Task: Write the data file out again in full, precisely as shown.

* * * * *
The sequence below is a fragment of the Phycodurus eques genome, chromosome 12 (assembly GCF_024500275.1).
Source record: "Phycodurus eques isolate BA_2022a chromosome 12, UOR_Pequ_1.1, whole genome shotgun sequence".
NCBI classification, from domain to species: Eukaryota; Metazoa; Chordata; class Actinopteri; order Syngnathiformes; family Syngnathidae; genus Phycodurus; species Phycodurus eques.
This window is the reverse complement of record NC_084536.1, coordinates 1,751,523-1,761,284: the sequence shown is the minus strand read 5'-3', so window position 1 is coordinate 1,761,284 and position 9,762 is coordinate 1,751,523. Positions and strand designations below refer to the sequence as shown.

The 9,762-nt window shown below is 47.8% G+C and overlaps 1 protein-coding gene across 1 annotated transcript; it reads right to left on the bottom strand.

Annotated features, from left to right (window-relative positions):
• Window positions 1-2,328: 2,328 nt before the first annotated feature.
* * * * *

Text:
The sequence below is a fragment of the Phycodurus eques genome, chromosome 12 (assembly GCF_024500275.1).
Source record: "Phycodurus eques isolate BA_2022a chromosome 12, UOR_Pequ_1.1, whole genome shotgun sequence".
NCBI classification, from domain to species: Eukaryota; Metazoa; Chordata; class Actinopteri; order Syngnathiformes; family Syngnathidae; genus Phycodurus; species Phycodurus eques.
This window is the reverse complement of record NC_084536.1, coordinates 1,751,523-1,761,284: the sequence shown is the minus strand read 5'-3', so window position 1 is coordinate 1,761,284 and position 9,762 is coordinate 1,751,523. Positions and strand designations below refer to the sequence as shown.

The 9,762-nt window shown below is 47.8% G+C and overlaps 1 protein-coding gene across 1 annotated transcript; it reads right to left on the bottom strand.

Annotated features, from left to right (window-relative positions):
• Window positions 1-2,328: 2,328 nt before the first annotated feature.